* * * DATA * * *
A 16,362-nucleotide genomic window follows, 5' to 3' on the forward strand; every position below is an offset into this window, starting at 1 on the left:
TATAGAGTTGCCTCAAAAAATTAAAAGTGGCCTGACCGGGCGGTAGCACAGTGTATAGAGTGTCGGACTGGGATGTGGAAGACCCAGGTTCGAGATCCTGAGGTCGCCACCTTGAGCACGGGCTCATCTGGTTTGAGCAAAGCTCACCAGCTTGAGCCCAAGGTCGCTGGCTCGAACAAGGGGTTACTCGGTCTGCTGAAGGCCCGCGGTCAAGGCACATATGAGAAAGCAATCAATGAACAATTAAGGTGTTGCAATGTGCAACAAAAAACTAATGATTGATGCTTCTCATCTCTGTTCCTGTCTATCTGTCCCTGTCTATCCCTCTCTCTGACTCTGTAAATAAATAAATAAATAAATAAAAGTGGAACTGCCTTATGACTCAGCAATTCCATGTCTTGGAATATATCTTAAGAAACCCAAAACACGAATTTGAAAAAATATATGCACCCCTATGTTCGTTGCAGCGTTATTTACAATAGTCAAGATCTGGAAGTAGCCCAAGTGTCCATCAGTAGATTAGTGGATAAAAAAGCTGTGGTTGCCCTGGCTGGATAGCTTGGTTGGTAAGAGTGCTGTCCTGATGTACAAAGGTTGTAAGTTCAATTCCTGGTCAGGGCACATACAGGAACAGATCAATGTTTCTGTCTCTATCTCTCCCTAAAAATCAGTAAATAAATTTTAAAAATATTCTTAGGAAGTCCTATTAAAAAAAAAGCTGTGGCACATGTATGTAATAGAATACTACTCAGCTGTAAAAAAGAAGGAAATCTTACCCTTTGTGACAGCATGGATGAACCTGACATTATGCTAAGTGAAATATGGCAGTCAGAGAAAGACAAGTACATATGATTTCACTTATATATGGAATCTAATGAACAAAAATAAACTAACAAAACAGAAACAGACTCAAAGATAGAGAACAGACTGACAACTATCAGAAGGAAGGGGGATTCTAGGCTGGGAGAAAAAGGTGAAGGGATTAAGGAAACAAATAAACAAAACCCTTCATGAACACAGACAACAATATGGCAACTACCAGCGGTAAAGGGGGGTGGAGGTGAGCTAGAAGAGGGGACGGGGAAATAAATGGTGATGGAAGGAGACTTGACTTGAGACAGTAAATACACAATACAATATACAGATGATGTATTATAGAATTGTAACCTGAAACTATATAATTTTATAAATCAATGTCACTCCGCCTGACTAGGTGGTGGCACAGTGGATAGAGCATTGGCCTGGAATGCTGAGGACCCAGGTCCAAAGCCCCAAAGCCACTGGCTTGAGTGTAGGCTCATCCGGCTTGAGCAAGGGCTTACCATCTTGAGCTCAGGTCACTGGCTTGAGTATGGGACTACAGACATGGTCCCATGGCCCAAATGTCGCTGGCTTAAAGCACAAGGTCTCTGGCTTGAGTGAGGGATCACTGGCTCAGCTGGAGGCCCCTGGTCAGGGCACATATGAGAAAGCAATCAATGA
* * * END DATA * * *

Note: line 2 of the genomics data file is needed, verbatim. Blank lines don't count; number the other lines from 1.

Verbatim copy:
TATAGAGTTGCCTCAAAAAATTAAAAGTGGCCTGACCGGGCGGTAGCACAGTGTATAGAGTGTCGGACTGGGATGTGGAAGACCCAGGTTCGAGATCCTGAGGTCGCCACCTTGAGCACGGGCTCATCTGGTTTGAGCAAAGCTCACCAGCTTGAGCCCAAGGTCGCTGGCTCGAACAAGGGGTTACTCGGTCTGCTGAAGGCCCGCGGTCAAGGCACATATGAGAAAGCAATCAATGAACAATTAAGGTGTTGCAATGTGCAACAAAAAACTAATGATTGATGCTTCTCATCTCTGTTCCTGTCTATCTGTCCCTGTCTATCCCTCTCTCTGACTCTGTAAATAAATAAATAAATAAATAAAAGTGGAACTGCCTTATGACTCAGCAATTCCATGTCTTGGAATATATCTTAAGAAACCCAAAACACGAATTTGAAAAAATATATGCACCCCTATGTTCGTTGCAGCGTTATTTACAATAGTCAAGATCTGGAAGTAGCCCAAGTGTCCATCAGTAGATTAGTGGATAAAAAAGCTGTGGTTGCCCTGGCTGGATAGCTTGGTTGGTAAGAGTGCTGTCCTGATGTACAAAGGTTGTAAGTTCAATTCCTGGTCAGGGCACATACAGGAACAGATCAATGTTTCTGTCTCTATCTCTCCCTAAAAATCAGTAAATAAATTTTAAAAATATTCTTAGGAAGTCCTATTAAAAAAAAAGCTGTGGCACATGTATGTAATAGAATACTACTCAGCTGTAAAAAAGAAGGAAATCTTACCCTTTGTGACAGCATGGATGAACCTGACATTATGCTAAGTGAAATATGGCAGTCAGAGAAAGACAAGTACATATGATTTCACTTATATATGGAATCTAATGAACAAAAATAAACTAACAAAACAGAAACAGACTCAAAGATAGAGAACAGACTGACAACTATCAGAAGGAAGGGGGATTCTAGGCTGGGAGAAAAAGGTGAAGGGATTAAGGAAACAAATAAACAAAACCCTTCATGAACACAGACAACAATATGGCAACTACCAGCGGTAAAGGGGGGTGGAGGTGAGCTAGAAGAGGGGACGGGGAAATAAATGGTGATGGAAGGAGACTTGACTTGAGACAGTAAATACACAATACAATATACAGATGATGTATTATAGAATTGTAACCTGAAACTATATAATTTTATAAATCAATGTCACTCCGCCTGACTAGGTGGTGGCACAGTGGATAGAGCATTGGCCTGGAATGCTGAGGACCCAGGTCCAAAGCCCCAAAGCCACTGGCTTGAGTGTAGGCTCATCCGGCTTGAGCAAGGGCTTACCATCTTGAGCTCAGGTCACTGGCTTGAGTATGGGACTACAGACATGGTCCCATGGCCCAAATGTCGCTGGCTTAAAGCACAAGGTCTCTGGCTTGAGTGAGGGATCACTGGCTCAGCTGGAGGCCCCTGGTCAGGGCACATATGAGAAAGCAATCAATGA